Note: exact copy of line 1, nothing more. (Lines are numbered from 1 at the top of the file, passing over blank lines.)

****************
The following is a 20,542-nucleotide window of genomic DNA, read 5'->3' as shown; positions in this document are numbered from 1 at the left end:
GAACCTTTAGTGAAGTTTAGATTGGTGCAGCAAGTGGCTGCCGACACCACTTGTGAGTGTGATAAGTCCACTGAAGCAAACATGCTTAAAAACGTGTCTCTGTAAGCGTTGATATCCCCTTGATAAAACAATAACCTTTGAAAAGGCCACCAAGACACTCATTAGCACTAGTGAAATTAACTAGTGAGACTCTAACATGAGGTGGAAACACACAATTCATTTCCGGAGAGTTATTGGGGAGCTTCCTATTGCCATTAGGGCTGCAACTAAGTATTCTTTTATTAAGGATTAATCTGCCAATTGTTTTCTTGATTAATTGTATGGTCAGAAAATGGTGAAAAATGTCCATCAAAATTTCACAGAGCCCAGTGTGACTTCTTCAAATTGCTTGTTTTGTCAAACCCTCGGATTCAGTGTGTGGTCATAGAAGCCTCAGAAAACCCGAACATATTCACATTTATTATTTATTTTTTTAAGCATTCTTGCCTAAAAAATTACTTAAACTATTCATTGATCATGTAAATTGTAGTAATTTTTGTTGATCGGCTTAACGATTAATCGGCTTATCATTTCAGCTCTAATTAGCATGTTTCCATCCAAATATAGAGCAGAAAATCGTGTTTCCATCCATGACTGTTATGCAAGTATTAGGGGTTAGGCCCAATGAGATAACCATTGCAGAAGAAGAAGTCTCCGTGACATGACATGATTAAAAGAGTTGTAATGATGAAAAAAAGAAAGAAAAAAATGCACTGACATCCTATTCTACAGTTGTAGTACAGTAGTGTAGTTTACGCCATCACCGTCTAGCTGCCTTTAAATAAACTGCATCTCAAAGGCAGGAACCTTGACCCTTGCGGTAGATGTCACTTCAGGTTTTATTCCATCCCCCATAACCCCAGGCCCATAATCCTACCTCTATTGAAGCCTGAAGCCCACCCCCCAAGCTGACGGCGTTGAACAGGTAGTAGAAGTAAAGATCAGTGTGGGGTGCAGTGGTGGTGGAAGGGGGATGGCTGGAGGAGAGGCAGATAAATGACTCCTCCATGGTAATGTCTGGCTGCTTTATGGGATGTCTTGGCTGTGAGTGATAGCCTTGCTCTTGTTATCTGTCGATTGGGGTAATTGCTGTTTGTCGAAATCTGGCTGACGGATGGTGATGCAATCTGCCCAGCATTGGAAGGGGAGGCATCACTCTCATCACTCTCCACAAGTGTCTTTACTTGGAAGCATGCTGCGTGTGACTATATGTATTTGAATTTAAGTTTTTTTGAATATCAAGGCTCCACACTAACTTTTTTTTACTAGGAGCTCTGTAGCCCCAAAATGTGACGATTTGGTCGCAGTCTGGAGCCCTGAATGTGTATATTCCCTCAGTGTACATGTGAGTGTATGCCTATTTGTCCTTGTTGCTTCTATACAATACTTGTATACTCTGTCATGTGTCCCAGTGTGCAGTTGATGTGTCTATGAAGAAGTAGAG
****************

The following is a 20,542-nucleotide window of genomic DNA, read 5'->3' as shown; positions in this document are numbered from 1 at the left end: